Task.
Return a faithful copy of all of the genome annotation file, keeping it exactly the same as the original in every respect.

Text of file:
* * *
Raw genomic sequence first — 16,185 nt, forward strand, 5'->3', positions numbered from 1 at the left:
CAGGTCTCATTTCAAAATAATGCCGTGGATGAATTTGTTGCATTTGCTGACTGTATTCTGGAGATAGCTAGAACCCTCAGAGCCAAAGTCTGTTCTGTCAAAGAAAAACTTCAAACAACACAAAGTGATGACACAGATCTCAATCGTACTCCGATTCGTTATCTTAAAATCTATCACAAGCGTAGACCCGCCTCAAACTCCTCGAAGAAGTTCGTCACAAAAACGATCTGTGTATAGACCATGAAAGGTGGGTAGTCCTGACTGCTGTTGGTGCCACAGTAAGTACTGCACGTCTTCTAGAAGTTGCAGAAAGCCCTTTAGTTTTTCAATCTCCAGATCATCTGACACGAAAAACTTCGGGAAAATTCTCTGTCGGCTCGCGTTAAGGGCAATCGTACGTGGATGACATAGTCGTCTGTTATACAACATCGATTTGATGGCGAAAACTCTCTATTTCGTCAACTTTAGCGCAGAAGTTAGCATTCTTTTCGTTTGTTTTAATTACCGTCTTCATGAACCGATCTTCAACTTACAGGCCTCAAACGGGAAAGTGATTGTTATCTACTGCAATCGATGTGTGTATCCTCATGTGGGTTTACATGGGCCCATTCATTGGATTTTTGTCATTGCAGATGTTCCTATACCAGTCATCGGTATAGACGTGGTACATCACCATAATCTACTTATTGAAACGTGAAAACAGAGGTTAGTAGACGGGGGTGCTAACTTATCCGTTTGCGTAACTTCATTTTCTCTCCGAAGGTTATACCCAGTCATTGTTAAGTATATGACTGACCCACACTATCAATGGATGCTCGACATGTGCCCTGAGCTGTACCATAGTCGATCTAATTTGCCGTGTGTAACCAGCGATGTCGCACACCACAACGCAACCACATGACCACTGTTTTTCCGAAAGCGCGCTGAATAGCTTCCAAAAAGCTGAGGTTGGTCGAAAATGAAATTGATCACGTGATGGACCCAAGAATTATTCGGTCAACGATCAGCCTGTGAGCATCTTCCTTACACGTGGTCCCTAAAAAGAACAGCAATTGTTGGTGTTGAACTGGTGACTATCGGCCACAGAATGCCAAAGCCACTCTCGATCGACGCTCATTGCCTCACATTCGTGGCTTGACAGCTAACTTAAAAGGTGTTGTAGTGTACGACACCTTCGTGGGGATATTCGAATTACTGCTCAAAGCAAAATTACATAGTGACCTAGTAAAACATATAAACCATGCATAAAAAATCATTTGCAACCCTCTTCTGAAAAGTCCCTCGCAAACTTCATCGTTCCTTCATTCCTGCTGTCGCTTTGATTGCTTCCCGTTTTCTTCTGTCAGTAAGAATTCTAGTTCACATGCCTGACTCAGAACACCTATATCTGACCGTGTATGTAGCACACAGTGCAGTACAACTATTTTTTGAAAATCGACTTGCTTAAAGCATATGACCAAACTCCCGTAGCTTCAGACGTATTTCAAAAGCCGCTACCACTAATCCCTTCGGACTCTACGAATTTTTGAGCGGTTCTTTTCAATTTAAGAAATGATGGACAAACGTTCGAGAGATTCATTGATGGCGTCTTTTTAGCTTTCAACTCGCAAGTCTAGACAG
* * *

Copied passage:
Raw genomic sequence first — 16,185 nt, forward strand, 5'->3', positions numbered from 1 at the left:
CAGGTCTCATTTCAAAATAATGCCGTGGATGAATTTGTTGCATTTGCTGACTGTATTCTGGAGATAGCTAGAACCCTCAGAGCCAAAGTCTGTTCTGTCAAAGAAAAACTTCAAACAACACAAAGTGATGACACAGATCTCAATCGTACTCCGATTCGTTATCTTAAAATCTATCACAAGCGTAGACCCGCCTCAAACTCCTCGAAGAAGTTCGTCACAAAAACGATCTGTGTATAGACCATGAAAGGTGGGTAGTCCTGACTGCTGTTGGTGCCACAGTAAGTACTGCACGTCTTCTAGAAGTTGCAGAAAGCCCTTTAGTTTTTCAATCTCCAGATCATCTGACACGAAAAACTTCGGGAAAATTCTCTGTCGGCTCGCGTTAAGGGCAATCGTACGTGGATGACATAGTCGTCTGTTATACAACATCGATTTGATGGCGAAAACTCTCTATTTCGTCAACTTTAGCGCAGAAGTTAGCATTCTTTTCGTTTGTTTTAATTACCGTCTTCATGAACCGATCTTCAACTTACAGGCCTCAAACGGGAAAGTGATTGTTATCTACTGCAATCGATGTGTGTATCCTCATGTGGGTTTACATGGGCCCATTCATTGGATTTTTGTCATTGCAGATGTTCCTATACCAGTCATCGGTATAGACGTGGTACATCACCATAATCTACTTATTGAAACGTGAAAACAGAGGTTAGTAGACGGGGGTGCTAACTTATCCGTTTGCGTAACTTCATTTTCTCTCCGAAGGTTATACCCAGTCATTGTTAAGTATATGACTGACCCACACTATCAATGGATGCTCGACATGTGCCCTGAGCTGTACCATAGTCGATCTAATTTGCCGTGTGTAACCAGCGATGTCGCACACCACAACGCAACCACATGACCACTGTTTTTCCGAAAGCGCGCTGAATAGCTTCCAAAAAGCTGAGGTTGGTCGAAAATGAAATTGATCACGTGATGGACCCAAGAATTATTCGGTCAACGATCAGCCTGTGAGCATCTTCCTTACACGTGGTCCCTAAAAAGAACAGCAATTGTTGGTGTTGAACTGGTGACTATCGGCCACAGAATGCCAAAGCCACTCTCGATCGACGCTCATTGCCTCACATTCGTGGCTTGACAGCTAACTTAAAAGGTGTTGTAGTGTACGACACCTTCGTGGGGATATTCGAATTACTGCTCAAAGCAAAATTACATAGTGACCTAGTAAAACATATAAACCATGCATAAAAAATCATTTGCAACCCTCTTCTGAAAAGTCCCTCGCAAACTTCATCGTTCCTTCATTCCTGCTGTCGCTTTGATTGCTTCCCGTTTTCTTCTGTCAGTAAGAATTCTAGTTCACATGCCTGACTCAGAACACCTATATCTGACCGTGTATGTAGCACACAGTGCAGTACAACTATTTTTTGAAAATCGACTTGCTTAAAGCATATGACCAAACTCCCGTAGCTTCAGACGTATTTCAAAAGCCGCTACCACTAATCCCTTCGGACTCTACGAATTTTTGAGCGGTTCTTTTCAATTTAAGAAATGATGGACAAACGTTCGAGAGATTCATTGATGGCGTCTTTTTAGCTTTCAACTCGCAAGTCTAGACAG